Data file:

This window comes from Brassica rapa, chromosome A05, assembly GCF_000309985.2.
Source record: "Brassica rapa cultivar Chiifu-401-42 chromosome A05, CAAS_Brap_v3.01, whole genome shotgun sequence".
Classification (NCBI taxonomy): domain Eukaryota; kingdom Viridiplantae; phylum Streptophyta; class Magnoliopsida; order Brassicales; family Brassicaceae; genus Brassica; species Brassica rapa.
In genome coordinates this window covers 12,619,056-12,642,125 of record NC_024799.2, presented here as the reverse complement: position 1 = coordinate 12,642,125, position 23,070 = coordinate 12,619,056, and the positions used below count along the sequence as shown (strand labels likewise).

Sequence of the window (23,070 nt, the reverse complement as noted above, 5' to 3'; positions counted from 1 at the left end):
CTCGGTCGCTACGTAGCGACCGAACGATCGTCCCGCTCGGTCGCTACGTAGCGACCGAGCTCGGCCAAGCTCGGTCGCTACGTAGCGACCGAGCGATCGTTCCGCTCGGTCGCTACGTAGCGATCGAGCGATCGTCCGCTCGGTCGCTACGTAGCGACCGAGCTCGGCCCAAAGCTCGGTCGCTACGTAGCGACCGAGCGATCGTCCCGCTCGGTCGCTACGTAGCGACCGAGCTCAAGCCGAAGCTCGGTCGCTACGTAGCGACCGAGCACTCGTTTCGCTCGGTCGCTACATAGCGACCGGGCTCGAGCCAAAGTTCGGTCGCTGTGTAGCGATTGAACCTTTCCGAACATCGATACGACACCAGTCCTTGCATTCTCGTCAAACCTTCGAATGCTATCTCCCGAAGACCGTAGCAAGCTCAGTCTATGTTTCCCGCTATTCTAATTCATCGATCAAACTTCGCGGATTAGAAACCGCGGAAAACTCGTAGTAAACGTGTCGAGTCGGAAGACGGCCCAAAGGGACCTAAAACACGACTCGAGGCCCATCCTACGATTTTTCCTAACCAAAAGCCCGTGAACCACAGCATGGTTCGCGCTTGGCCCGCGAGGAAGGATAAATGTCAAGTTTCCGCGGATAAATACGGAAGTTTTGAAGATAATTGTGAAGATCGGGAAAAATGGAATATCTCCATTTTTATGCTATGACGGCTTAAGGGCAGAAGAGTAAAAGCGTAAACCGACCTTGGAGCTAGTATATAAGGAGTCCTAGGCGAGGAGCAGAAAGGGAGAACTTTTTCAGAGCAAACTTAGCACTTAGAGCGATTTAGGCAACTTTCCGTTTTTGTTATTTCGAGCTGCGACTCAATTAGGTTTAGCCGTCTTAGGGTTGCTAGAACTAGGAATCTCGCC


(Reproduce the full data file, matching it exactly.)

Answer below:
This window comes from Brassica rapa, chromosome A05, assembly GCF_000309985.2.
Source record: "Brassica rapa cultivar Chiifu-401-42 chromosome A05, CAAS_Brap_v3.01, whole genome shotgun sequence".
Classification (NCBI taxonomy): domain Eukaryota; kingdom Viridiplantae; phylum Streptophyta; class Magnoliopsida; order Brassicales; family Brassicaceae; genus Brassica; species Brassica rapa.
In genome coordinates this window covers 12,619,056-12,642,125 of record NC_024799.2, presented here as the reverse complement: position 1 = coordinate 12,642,125, position 23,070 = coordinate 12,619,056, and the positions used below count along the sequence as shown (strand labels likewise).

Sequence of the window (23,070 nt, the reverse complement as noted above, 5' to 3'; positions counted from 1 at the left end):
CTCGGTCGCTACGTAGCGACCGAACGATCGTCCCGCTCGGTCGCTACGTAGCGACCGAGCTCGGCCAAGCTCGGTCGCTACGTAGCGACCGAGCGATCGTTCCGCTCGGTCGCTACGTAGCGATCGAGCGATCGTCCGCTCGGTCGCTACGTAGCGACCGAGCTCGGCCCAAAGCTCGGTCGCTACGTAGCGACCGAGCGATCGTCCCGCTCGGTCGCTACGTAGCGACCGAGCTCAAGCCGAAGCTCGGTCGCTACGTAGCGACCGAGCACTCGTTTCGCTCGGTCGCTACATAGCGACCGGGCTCGAGCCAAAGTTCGGTCGCTGTGTAGCGATTGAACCTTTCCGAACATCGATACGACACCAGTCCTTGCATTCTCGTCAAACCTTCGAATGCTATCTCCCGAAGACCGTAGCAAGCTCAGTCTATGTTTCCCGCTATTCTAATTCATCGATCAAACTTCGCGGATTAGAAACCGCGGAAAACTCGTAGTAAACGTGTCGAGTCGGAAGACGGCCCAAAGGGACCTAAAACACGACTCGAGGCCCATCCTACGATTTTTCCTAACCAAAAGCCCGTGAACCACAGCATGGTTCGCGCTTGGCCCGCGAGGAAGGATAAATGTCAAGTTTCCGCGGATAAATACGGAAGTTTTGAAGATAATTGTGAAGATCGGGAAAAATGGAATATCTCCATTTTTATGCTATGACGGCTTAAGGGCAGAAGAGTAAAAGCGTAAACCGACCTTGGAGCTAGTATATAAGGAGTCCTAGGCGAGGAGCAGAAAGGGAGAACTTTTTCAGAGCAAACTTAGCACTTAGAGCGATTTAGGCAACTTTCCGTTTTTGTTATTTCGAGCTGCGACTCAATTAGGTTTAGCCGTCTTAGGGTTGCTAGAACTAGGAATCTCGCC